These thoughts are not at all exclusive to me alone. My friend Terry is pouring over seed catalogs... in preparation for his upcoming new gardening business venture. His garage... once only a Boston Bruin "man cave" is transformed into an indoor greenhouse... filled to overflowing with newly begun and flourishing plants and flowers. I know this ... because I tended his gardens while he was vacationing with his wife in Cuba for ten days. His... and my own garden thoughts were indeed "in season" - despite the outside weather.
However... here ends the garden thought idea within its normal context. As is ever the case with me... an event can trigger a fertile exploration and easy jump from one domain to more existential level... or personal level of thought. I'll throw this thought of mine out for each of you to consider. Perhaps it might make sense to you as well... and that it might "kick start" further fertile exploration in your own "gardens".
"Art is the garden of Humanity. And we, as artists... are its constant gardeners."
Gardening is indeed an art form ... when it is pursued with passion... dedication and extensive effort and planning. These... to my own way of thinking are the very building blocks and tenets upon which one builds one's art expression.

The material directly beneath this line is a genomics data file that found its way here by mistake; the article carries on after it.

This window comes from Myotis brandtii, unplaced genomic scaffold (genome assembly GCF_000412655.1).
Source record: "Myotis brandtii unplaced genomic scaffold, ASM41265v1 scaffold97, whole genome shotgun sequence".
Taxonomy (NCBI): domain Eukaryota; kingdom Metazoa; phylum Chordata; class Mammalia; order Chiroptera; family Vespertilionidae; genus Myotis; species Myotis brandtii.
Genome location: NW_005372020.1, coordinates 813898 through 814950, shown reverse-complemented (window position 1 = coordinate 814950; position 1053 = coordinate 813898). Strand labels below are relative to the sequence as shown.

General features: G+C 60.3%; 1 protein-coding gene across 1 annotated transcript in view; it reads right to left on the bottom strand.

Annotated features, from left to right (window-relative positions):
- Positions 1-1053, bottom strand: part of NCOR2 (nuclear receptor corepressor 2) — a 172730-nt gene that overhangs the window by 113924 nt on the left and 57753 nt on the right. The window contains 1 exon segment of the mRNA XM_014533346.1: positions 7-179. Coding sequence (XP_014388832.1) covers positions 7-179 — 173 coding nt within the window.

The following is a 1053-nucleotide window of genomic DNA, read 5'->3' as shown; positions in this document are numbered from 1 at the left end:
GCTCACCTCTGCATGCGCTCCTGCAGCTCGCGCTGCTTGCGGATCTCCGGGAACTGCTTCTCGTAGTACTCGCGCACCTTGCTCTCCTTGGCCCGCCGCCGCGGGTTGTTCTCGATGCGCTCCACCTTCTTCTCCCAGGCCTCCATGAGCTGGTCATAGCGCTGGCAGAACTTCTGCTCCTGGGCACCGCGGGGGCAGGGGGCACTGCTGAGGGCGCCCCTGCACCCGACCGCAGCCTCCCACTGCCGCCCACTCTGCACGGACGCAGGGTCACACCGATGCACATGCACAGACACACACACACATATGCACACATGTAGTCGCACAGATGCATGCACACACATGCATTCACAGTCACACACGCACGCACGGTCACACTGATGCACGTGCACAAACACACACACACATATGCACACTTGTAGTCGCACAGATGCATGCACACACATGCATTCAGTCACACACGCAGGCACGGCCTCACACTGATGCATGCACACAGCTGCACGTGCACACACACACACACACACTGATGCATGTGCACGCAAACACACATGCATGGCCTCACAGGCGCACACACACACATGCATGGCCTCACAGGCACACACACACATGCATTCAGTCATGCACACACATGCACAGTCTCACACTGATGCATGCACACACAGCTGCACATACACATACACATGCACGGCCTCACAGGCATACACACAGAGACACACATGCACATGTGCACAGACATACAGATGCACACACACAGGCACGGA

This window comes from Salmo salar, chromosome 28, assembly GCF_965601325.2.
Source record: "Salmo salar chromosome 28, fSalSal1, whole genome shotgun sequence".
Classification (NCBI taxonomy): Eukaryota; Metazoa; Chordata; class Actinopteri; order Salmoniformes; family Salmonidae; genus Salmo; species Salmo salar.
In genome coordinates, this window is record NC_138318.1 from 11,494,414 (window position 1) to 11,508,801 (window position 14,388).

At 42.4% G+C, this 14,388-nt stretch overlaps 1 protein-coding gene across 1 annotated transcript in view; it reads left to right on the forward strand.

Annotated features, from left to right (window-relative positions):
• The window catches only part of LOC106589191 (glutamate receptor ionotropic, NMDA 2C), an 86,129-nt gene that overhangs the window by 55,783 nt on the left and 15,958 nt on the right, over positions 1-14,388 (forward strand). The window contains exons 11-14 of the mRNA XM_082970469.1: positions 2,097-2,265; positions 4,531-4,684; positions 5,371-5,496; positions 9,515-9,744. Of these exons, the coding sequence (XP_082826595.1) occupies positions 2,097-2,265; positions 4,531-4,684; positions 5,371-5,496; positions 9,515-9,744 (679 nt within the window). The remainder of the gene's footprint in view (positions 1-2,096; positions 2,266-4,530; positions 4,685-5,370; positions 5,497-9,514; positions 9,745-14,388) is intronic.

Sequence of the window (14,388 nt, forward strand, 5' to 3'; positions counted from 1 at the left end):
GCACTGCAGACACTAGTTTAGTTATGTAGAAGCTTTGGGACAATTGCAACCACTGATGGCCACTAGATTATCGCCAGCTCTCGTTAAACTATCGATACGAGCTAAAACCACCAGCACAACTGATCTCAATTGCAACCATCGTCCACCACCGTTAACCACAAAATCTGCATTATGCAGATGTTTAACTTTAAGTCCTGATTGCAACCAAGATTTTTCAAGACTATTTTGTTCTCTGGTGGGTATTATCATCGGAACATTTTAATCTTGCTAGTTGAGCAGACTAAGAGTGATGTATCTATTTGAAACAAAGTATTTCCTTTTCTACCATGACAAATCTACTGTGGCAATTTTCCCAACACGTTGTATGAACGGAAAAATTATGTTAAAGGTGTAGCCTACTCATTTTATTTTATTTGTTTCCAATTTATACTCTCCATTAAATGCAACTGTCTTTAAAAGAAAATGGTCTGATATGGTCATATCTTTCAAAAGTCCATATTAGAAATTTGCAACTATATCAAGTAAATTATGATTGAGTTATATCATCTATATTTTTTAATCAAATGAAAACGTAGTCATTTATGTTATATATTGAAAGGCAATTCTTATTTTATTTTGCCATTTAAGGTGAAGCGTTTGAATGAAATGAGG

The blocking in of passages of color and variations of form and structure are what makes a garden eye-catching. This management of space approximates exactly the approach every artist undertakes in the creation of a new canvas. Making sense of an otherwise empty space in one's own terms... and no gardener does it the same as another - at least... they shouldn't!
There exist countless self help books with tips to get started... but it really comes down to getting the tools necessary... a good set of gloves... and to joyfully... " getting down and dirty". Success can hardly be expected to be instant... and the title of "master gardener" is never earned... simply by attaching those words to oneself. That accreditation must be earned through continual growth and achievement... over a life time.
Experimentation and risk are essential to improve one's garden. Sharing ideas and time with more mature participants help one to develop a personal approach... let's call it "style" which is recognizably unique and different from that of others. Aim beyond the ordinary. Avoid patterning behaviors. Follow your own passion... develop your own garden plot. Add to it as you go forward. IN the end ... you will have your own Eden. That... should be the only valid reason for pursuing this dream. Dream... Sow and Share. Then dream some more!
In closing today's post... I too... am pouring through catalogs of sorts... sketchbooks and picture files to decide upon the varieties for my Spring Show. My planting is well underway... and a few have flowered already. Others are works in progress... while others are still to be determined.